The UK is collaborating with the German, Dutch and Czech governments on a secret research project on how to effectively block the distribution of material online.
Officials across Europe are concerned about websites that are hosted outside the EU and so cannot be taken down from the Internet. It's thought governments will explore technical measures such as filtering technologies, as well as international cooperation on take-down notices issued to ISPs.
The European Commission has agreed to fund a project, alluded to in the Home Office's recently published counter-terror strategy, CONTEST 2, as "a significant EU project with Commission support". The European Commission refused to say how much funding it had awarded. "The details of the awarded grant are still subject to an agreement in writing which implies further scrutiny of the budget estimate submitted by Germany and its project partners," a spokeswoman said.
According to the Home Office, UK hosting providers have been cooperative in voluntarily removing material. In CONTEST 2 however, officials appeared frustrated that the powers to enforce take-down, granted by Section 3 of the Terrorism Act 2006, were useless overseas. "The greater problem is that most of the material of concern is hosted on web servers overseas," they wrote. "Section 3 notices can be issued to ISPs outside the UK but cannot be enforced."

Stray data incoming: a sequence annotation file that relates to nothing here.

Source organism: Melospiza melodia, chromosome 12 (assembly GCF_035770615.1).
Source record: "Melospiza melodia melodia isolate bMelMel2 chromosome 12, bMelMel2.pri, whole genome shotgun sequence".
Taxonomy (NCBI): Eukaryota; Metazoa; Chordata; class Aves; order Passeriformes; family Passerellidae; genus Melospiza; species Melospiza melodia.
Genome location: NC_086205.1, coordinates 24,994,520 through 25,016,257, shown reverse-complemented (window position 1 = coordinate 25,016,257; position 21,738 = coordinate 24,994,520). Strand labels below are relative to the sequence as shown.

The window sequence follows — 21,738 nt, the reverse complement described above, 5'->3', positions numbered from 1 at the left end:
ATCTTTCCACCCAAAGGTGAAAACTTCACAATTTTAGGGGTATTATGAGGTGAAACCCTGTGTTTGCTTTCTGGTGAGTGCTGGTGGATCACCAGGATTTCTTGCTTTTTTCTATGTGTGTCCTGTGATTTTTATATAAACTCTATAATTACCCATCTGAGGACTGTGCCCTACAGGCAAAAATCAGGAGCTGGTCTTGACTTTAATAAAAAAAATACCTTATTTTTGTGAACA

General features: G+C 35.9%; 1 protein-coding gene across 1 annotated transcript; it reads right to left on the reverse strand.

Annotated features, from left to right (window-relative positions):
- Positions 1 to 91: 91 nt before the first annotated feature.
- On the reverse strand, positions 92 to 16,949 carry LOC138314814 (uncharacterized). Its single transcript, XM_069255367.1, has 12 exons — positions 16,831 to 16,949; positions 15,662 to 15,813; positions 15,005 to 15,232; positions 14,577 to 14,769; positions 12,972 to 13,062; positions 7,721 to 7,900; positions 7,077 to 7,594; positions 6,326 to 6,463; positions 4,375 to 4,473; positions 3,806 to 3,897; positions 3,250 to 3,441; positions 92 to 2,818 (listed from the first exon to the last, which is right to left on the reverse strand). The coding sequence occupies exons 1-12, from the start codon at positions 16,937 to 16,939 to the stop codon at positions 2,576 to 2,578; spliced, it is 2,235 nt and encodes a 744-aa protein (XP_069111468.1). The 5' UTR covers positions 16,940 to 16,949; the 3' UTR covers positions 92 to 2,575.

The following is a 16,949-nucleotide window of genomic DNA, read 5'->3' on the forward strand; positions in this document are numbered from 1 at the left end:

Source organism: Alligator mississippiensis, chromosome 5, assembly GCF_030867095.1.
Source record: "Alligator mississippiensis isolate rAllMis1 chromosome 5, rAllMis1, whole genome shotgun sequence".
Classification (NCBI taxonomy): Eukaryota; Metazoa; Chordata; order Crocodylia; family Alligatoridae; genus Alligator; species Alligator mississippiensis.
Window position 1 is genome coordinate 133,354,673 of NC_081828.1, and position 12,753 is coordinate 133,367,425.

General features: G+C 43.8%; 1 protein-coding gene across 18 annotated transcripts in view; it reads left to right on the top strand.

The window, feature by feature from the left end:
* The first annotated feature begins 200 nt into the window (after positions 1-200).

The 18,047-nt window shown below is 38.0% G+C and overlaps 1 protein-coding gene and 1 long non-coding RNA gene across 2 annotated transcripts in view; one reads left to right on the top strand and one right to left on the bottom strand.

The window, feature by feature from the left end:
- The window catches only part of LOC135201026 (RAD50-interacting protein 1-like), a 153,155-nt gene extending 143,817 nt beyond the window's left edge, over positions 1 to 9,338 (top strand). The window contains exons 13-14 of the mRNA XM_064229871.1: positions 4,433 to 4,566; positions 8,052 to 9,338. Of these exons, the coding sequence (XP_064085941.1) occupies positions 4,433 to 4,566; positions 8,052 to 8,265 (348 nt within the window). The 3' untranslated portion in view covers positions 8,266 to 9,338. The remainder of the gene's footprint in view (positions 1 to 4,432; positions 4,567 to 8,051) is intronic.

Now the one word I have left out of this so far is that over used term 'extremist'. The report states that it is concerning the distribution of 'Islamic extremist material online'.
Naturally it would be discriminatory to merely block 'Islamic extremist material', so who doubts that this exercise will also be used to block output from bloggers who have taken care to host their material outside of the European Union? Will Guido or OH be considered extremist?